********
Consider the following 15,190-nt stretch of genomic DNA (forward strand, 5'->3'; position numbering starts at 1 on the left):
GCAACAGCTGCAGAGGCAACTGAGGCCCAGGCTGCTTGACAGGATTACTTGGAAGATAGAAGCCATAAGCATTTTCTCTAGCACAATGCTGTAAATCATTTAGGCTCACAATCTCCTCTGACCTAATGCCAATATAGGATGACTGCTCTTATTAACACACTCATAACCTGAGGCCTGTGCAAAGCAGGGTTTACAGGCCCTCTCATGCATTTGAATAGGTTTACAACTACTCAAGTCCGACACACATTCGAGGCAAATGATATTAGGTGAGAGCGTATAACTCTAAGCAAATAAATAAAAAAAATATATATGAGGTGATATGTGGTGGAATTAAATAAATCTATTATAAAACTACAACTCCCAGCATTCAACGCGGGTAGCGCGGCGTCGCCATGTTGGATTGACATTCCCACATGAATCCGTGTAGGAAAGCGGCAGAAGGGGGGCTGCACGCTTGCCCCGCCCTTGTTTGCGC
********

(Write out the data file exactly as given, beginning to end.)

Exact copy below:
Consider the following 15,190-nt stretch of genomic DNA (forward strand, 5'->3'; position numbering starts at 1 on the left):
GCAACAGCTGCAGAGGCAACTGAGGCCCAGGCTGCTTGACAGGATTACTTGGAAGATAGAAGCCATAAGCATTTTCTCTAGCACAATGCTGTAAATCATTTAGGCTCACAATCTCCTCTGACCTAATGCCAATATAGGATGACTGCTCTTATTAACACACTCATAACCTGAGGCCTGTGCAAAGCAGGGTTTACAGGCCCTCTCATGCATTTGAATAGGTTTACAACTACTCAAGTCCGACACACATTCGAGGCAAATGATATTAGGTGAGAGCGTATAACTCTAAGCAAATAAATAAAAAAAATATATATGAGGTGATATGTGGTGGAATTAAATAAATCTATTATAAAACTACAACTCCCAGCATTCAACGCGGGTAGCGCGGCGTCGCCATGTTGGATTGACATTCCCACATGAATCCGTGTAGGAAAGCGGCAGAAGGGGGGCTGCACGCTTGCCCCGCCCTTGTTTGCGC